This is a copy of all the posts and comments from the old blog. New content now appears on the main blog.


Delta Green, Session Six

Back in early June, Ted, Christina, Roy, and I sat down to figure out what we wanted to play next. The concept that grabbed us was the idea of a Delta Green cell, inactive since late 2001, that realized they needed to "get the band back together." The game is set in Houston in 2006, and while the original idea was to play it with the Unknown Armies mechanics, we quickly realized that there wasn't a published system that quite did what we wanted. So, after two sessions of what we termed "hippie freeform play," I sat down to design something that would work for us.

Last night I handed out what I consider the first "real" version of The Game With No Name. We'd played three sessions with a prior incarnation, but all that had was a character sheet and something theoretically connected components. (Due to the last few months being summer, we'd only gotten in five sessions of play in June, July, and August. ) The current version actually hooks things together with feedback loops, which for my money is what makes a real game. We didn't have much of a chance to use it, as our session was short due to Roy's recent return from Greek and subsequent jet-lag, but I think it will work out.

In brief, it's a mashup of Otherkind dice with Burning Wheel-style Beliefs and Unknown Armies' Madness Meters. Last night Ted pointed out that it should have some type of cell resource system, a la Conspiracy X, so I guess I have another source to pillage before next week.

Back From GenCon

I almost didn't make it back from GenCon on Monday night, but thanks to the foresight of an American Airlines gate agent and my willingness to run through LAX, I did.

Now that I'm back and caught up on sleep, two things stand out from the Best Four Days in Gaming:

  • My GenCon is only tangentially about gaming. I played more games in the two days I spent at Ken and Sheila's place than I did during all of GenCon. For me, it's all about the people. I reconnected with old friends, met new ones, and missed people who weren't there. A sense of impending loss haunted me every morning in Indianapolis, as I couldn't stop thinking  there were only a few days left until I lost the opportunity to see these great people for another year. But as soon as I ran into someone on my way to the show floor, I was caught up in the excitement. If you're someone I talked to at GenCon, thank you for making it an amazing show for me.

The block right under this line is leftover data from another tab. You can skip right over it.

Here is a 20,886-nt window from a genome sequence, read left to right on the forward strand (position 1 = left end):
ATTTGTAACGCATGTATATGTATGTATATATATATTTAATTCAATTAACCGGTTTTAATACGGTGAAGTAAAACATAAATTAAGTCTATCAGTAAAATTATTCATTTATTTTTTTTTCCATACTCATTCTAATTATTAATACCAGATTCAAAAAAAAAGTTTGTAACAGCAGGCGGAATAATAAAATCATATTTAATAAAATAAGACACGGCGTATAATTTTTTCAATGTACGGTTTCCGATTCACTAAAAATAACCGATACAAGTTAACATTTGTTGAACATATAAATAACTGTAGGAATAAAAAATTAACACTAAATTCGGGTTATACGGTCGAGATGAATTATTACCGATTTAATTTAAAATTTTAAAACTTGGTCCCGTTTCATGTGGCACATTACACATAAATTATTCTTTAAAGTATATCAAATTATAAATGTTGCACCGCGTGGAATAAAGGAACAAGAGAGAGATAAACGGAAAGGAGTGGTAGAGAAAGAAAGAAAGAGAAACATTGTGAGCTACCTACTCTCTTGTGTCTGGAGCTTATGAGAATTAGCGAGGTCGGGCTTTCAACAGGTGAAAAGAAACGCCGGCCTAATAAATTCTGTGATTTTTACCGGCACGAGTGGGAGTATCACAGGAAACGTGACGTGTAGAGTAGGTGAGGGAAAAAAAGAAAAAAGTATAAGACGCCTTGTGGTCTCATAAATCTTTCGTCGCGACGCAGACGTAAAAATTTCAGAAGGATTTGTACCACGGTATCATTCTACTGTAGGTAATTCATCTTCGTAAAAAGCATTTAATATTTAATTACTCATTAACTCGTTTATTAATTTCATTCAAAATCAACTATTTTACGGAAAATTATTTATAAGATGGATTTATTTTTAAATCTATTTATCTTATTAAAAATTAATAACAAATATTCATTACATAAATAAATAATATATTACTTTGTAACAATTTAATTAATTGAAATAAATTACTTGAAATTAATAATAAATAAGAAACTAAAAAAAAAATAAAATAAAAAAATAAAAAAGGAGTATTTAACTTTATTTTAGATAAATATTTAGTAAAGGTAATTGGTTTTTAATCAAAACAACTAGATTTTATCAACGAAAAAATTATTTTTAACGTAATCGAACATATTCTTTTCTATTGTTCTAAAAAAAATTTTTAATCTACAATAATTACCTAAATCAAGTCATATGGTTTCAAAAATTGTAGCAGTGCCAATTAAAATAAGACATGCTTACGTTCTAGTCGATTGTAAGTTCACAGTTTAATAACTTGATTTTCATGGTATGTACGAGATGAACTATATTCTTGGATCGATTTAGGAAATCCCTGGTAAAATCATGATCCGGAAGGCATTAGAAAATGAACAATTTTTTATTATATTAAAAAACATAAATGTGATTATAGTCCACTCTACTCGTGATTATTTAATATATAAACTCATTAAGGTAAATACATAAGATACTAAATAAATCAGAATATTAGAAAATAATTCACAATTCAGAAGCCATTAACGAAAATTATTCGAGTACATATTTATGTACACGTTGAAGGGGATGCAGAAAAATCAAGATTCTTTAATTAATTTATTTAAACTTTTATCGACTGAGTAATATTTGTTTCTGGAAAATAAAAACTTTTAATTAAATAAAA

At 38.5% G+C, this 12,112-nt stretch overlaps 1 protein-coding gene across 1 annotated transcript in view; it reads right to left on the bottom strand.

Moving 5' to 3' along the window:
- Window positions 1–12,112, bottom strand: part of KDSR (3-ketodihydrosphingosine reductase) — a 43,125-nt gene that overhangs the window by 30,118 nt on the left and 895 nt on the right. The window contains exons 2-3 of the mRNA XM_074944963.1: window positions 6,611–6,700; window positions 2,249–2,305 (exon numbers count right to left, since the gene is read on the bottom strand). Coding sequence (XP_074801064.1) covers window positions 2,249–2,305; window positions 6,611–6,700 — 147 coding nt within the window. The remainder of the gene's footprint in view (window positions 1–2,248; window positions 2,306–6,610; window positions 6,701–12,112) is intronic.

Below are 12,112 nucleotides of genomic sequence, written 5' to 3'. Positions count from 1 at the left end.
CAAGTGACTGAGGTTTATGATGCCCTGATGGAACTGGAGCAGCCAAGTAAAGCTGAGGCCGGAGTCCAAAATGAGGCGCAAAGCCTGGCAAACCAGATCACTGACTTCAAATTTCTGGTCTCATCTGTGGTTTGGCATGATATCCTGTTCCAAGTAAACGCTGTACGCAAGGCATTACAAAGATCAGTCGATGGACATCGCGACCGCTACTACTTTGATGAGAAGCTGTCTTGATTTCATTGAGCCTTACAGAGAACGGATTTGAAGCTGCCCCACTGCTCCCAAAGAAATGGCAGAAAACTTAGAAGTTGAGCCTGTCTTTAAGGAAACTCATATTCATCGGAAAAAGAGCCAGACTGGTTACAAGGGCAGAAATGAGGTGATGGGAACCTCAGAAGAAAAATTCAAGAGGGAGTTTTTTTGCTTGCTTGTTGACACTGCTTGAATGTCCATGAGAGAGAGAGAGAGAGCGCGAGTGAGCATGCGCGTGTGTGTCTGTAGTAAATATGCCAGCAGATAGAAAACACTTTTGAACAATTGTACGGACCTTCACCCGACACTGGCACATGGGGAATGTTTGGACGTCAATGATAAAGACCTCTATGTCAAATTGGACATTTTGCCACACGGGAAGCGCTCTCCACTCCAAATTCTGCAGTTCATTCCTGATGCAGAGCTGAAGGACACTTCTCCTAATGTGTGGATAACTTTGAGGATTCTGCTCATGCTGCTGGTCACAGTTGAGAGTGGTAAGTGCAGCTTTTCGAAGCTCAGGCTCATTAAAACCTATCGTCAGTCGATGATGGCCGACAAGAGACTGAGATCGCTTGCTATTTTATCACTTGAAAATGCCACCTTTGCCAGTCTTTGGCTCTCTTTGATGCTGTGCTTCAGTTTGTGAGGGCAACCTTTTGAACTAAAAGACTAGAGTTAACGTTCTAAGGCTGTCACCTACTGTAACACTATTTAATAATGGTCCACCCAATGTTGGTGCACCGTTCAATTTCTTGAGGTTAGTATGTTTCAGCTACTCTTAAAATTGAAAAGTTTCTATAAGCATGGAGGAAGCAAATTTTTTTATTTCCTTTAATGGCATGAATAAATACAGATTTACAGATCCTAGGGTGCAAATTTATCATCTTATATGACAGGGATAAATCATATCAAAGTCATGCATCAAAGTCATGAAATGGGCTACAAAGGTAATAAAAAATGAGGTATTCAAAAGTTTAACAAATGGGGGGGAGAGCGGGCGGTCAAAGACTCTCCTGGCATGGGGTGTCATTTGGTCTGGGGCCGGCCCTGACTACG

• Having people tell you that your game is fun is tremendously fulfilling. Yes, I sold through the all of the copies of A Penny For My Thoughts that I had with me (which exhausts the first print run, by the way). And yes, that felt good, in both wallet- and ego-related ways. But the experience of having multiple people come up to me and say, "We played Penny last night, and it was awesome, and we had fun!" blew my mind. If nothing else comes of Penny, it's been a success for me.

So that was the essence of GenCon for me. And now it's forward into the New Gamer Year.

Ryan Macklin On A Penny For My Thoughts

My friend and editor Ryan Macklin has posted about his experience developing A Penny For My Thoughts. I've been incredible thankful for everything Ryan has said about the book so far, and this post is no exception.

A Penny For My Thoughts Now Available

A Penny For My Thoughts, my story-telling game of improvisation and identity, is in the warehouse and shipping now. Order by the end of June to get the print + PDF bundle for only one penny more than the book's cover price.

A Penny For My Thoughts Now Available For Preorder

Two women and a man, all dressed in white jumpsuits, sit around a table with a bowl of pennies in its center. Each of them has a small stack of pennies and a printed form. In front of the older woman sits a scrap of paper with the words "a taffy stretching machine" written on it.

"... and my father looked down at me and said, 'If you don't want to ride the roller coaster, you don't have to. You can wait here in the candy shop while your brother and I go,'" says the older woman. "I was scared." As she speaks, the remembered terror creeps into her voice.

Her expression suddenly goes blank. She turns to the man. "What did I do or say then?" she asks, offering him the single penny in front of her.

The man considers for a moment, his brow furrowed. Staring at her, he replies, "You said, 'No, I want to come with you.'"

She turns to the younger woman. "Or was it..." she begins, offering the same penny.

"You stayed there in the candy shop, chewing your taffy," the other woman says.

She pauses before speaking again. "Yes, I remember now. I said, 'No, I want to come with you.'" She hands her penny to the man. "And I had a fantastic time. It was so thrilling, so wonderful. That's when I knew what I wanted to do with my life. And that is what I remember."

She smiles as she writes on her sheet of paper, "When I think of taffy stretching machines, I remember how I discovered what I wanted to do with my life. I'd never felt such a sense of purpose before." After she finishes, she takes a penny from the bowl.

"A penny for my thoughts," she says.

penny cover
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